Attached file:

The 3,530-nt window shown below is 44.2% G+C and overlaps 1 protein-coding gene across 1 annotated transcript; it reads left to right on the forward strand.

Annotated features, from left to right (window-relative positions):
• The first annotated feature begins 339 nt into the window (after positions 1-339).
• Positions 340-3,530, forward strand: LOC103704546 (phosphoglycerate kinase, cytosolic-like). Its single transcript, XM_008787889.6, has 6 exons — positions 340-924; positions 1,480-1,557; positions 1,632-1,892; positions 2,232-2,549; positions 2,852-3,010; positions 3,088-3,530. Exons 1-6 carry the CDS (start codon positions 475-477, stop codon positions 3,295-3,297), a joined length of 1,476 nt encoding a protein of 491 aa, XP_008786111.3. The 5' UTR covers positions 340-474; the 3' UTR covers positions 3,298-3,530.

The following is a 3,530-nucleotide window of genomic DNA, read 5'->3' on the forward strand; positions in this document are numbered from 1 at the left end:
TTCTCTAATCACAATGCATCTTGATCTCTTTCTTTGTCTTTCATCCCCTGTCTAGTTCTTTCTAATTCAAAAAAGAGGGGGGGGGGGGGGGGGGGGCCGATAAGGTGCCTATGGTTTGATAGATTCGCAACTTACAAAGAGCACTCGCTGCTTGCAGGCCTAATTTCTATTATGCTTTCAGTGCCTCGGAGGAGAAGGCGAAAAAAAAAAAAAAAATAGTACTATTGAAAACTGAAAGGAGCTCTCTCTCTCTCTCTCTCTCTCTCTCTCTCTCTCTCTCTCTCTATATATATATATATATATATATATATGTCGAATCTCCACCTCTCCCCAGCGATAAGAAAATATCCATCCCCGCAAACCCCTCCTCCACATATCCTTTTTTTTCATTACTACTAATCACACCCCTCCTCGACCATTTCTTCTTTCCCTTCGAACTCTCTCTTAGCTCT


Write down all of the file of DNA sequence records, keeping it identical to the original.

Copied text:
The 3,530-nt window shown below is 44.2% G+C and overlaps 1 protein-coding gene across 1 annotated transcript; it reads left to right on the forward strand.

Annotated features, from left to right (window-relative positions):
• The first annotated feature begins 339 nt into the window (after positions 1-339).
• Positions 340-3,530, forward strand: LOC103704546 (phosphoglycerate kinase, cytosolic-like). Its single transcript, XM_008787889.6, has 6 exons — positions 340-924; positions 1,480-1,557; positions 1,632-1,892; positions 2,232-2,549; positions 2,852-3,010; positions 3,088-3,530. Exons 1-6 carry the CDS (start codon positions 475-477, stop codon positions 3,295-3,297), a joined length of 1,476 nt encoding a protein of 491 aa, XP_008786111.3. The 5' UTR covers positions 340-474; the 3' UTR covers positions 3,298-3,530.

The following is a 3,530-nucleotide window of genomic DNA, read 5'->3' on the forward strand; positions in this document are numbered from 1 at the left end:
TTCTCTAATCACAATGCATCTTGATCTCTTTCTTTGTCTTTCATCCCCTGTCTAGTTCTTTCTAATTCAAAAAAGAGGGGGGGGGGGGGGGGGGGGCCGATAAGGTGCCTATGGTTTGATAGATTCGCAACTTACAAAGAGCACTCGCTGCTTGCAGGCCTAATTTCTATTATGCTTTCAGTGCCTCGGAGGAGAAGGCGAAAAAAAAAAAAAAAATAGTACTATTGAAAACTGAAAGGAGCTCTCTCTCTCTCTCTCTCTCTCTCTCTCTCTCTCTCTCTCTCTATATATATATATATATATATATATATGTCGAATCTCCACCTCTCCCCAGCGATAAGAAAATATCCATCCCCGCAAACCCCTCCTCCACATATCCTTTTTTTTCATTACTACTAATCACACCCCTCCTCGACCATTTCTTCTTTCCCTTCGAACTCTCTCTTAGCTCT